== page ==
What Is Squirting?

Squirting and female ejaculation are technically different

Squirting is when a mix of urine and secretions is ejected during an orgasm in a person with a vulva. Sometimes called "female ejaculation," many researchers now believe squirting is distinct (though there is some controversy about that).

While some may experience squirting, others may not. Those who do may squirt regularly or only sometimes.

This article looks at how squirting and female ejaculation are believed to be different, how squirting happens, what it feels like, and how to do it.

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Sex and Gender Terminology

Sex, gender, and sexuality each exist on a spectrum. This article uses female and male about sexual and reproductive anatomy assigned at birth. Gender-specific terms such as man and woman may be used to describe the participants of scientific studies.

Squirting vs. Female Ejaculation

As research has delved further into female sexual pleasure and the fluids associated with it, experts have discovered critical differences between squirting and ejaculation.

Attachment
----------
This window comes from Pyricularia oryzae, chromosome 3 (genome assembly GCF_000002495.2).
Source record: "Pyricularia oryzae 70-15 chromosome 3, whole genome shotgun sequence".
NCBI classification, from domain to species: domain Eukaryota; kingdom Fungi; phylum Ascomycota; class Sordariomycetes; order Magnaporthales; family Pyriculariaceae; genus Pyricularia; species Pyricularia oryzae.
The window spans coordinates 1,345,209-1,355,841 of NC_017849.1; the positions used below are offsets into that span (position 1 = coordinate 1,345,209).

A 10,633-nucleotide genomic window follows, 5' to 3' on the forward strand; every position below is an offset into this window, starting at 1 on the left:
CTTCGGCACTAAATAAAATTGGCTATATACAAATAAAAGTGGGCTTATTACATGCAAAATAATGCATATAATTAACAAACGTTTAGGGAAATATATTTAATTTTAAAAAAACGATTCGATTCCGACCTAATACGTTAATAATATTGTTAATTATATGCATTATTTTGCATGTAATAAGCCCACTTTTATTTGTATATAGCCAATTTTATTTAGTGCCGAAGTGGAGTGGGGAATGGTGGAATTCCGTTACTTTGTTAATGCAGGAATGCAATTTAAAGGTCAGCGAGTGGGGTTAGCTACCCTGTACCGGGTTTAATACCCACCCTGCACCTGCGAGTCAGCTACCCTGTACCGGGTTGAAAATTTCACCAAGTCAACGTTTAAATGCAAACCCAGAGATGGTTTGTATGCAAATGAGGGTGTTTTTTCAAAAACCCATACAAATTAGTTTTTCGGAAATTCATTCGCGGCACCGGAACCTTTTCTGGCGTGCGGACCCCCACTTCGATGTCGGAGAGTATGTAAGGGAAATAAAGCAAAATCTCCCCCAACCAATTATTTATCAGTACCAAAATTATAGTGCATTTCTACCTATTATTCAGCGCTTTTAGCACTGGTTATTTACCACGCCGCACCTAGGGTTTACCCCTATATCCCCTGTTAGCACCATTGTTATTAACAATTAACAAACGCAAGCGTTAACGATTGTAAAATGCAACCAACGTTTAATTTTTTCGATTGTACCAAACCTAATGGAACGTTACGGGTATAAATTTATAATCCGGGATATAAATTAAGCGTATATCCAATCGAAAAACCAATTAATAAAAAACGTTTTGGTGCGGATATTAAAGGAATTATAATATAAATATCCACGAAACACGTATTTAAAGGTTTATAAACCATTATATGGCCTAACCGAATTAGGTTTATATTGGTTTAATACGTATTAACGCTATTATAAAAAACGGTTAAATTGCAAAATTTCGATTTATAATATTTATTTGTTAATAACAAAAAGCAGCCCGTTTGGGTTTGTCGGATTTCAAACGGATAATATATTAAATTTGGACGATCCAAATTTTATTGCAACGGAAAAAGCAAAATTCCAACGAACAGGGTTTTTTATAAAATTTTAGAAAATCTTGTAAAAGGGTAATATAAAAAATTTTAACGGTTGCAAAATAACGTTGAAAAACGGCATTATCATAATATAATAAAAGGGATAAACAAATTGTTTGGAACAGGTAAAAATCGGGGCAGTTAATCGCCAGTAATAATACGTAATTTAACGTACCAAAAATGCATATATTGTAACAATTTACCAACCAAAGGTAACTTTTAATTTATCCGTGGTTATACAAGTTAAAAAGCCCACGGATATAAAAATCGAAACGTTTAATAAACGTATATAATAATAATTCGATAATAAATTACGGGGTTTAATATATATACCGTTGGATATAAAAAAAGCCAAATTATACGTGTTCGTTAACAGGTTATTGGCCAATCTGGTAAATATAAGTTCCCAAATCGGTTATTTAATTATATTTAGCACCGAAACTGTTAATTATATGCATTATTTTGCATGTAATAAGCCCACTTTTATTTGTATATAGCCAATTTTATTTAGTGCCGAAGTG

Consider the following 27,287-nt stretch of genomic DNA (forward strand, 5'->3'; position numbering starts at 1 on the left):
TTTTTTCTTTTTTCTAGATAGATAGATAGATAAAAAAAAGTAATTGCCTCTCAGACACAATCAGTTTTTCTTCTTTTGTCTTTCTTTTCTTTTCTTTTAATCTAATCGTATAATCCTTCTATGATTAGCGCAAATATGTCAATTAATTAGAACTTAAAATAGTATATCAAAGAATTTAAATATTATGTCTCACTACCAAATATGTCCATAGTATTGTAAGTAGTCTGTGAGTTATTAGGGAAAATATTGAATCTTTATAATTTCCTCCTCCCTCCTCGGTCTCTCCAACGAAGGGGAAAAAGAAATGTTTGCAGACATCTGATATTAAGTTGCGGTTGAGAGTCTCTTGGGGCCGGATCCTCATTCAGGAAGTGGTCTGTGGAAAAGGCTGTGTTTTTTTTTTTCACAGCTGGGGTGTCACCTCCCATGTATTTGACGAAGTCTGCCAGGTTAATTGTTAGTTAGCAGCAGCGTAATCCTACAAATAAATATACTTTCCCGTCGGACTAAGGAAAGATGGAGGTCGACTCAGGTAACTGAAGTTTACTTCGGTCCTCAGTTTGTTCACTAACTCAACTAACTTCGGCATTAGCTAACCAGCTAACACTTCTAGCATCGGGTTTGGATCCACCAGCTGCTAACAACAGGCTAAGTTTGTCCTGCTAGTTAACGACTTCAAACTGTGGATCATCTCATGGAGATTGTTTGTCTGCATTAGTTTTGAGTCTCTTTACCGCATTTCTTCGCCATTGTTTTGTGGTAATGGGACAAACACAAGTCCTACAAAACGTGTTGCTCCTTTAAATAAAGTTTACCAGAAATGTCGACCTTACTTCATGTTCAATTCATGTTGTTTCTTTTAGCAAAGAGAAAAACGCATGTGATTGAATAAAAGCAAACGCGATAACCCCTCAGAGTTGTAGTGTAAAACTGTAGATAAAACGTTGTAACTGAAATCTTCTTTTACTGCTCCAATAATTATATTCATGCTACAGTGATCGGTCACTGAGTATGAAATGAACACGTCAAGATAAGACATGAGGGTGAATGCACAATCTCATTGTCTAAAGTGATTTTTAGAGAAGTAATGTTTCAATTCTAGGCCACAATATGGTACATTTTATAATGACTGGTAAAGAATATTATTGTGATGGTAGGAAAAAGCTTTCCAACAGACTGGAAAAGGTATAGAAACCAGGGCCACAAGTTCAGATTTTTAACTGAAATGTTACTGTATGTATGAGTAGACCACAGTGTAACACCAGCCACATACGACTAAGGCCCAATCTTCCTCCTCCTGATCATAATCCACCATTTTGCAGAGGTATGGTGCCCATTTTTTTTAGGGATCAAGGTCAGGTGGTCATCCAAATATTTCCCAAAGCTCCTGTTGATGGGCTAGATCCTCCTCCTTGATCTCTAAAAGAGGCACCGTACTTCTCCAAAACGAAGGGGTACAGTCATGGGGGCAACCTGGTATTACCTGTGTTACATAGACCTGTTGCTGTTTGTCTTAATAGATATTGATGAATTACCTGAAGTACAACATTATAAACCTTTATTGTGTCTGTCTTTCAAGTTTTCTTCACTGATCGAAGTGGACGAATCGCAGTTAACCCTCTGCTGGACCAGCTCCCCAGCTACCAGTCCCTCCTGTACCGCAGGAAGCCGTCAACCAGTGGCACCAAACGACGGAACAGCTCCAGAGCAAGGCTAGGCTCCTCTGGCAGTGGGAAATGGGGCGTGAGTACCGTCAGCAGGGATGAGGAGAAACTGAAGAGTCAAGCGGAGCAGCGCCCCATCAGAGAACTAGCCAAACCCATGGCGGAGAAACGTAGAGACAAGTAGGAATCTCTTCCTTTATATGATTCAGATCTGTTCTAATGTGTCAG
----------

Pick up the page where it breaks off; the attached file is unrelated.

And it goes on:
The fluids themselves are different, as are their source, the mechanisms behind the expulsion, and the amount usually expelled.

Both come through the urethra (as does male ejaculate), but they originate in different places.

  • Clear, watery fluid

  • Believed to come from the bladder

  • Can involve up to 10 tablespoons of fluid

  • Contains urea, creatinine, and uric acid, similar to diluted urine, sometimes with a small amount of prostatic-specific antigen (PSA)

Female Ejaculation
  • Viscous, whitish fluid

  • Believed to come from the Skene’s gland ("female prostate")

  • Tends to be about a up to a tablespoon of fluid or less

  • Contains high levels of prostatic acid phosphatase, prostatic specific antigen (PSA), glucose and fructose; low levels of urea and creatinine (similar to male ejaculate but without the sperm)

What Causes Squirting?

The liquid expelled when squirting appears to originate in the bladder. It contains some elements of urine but is much more watered down.

In a 2022 study involving women who can squirt, researchers emptied the participants' bladders with a catheter, then injected a blue dye into the bladders. They then induced squirting with sexual stimulation and collected the fluid.

The squirted fluid was blue in all cases, meaning it came from the bladders. Testing revealed that the fluid was mainly urine. But it also contained fluid from the Skene's gland, which is also called the female prostate.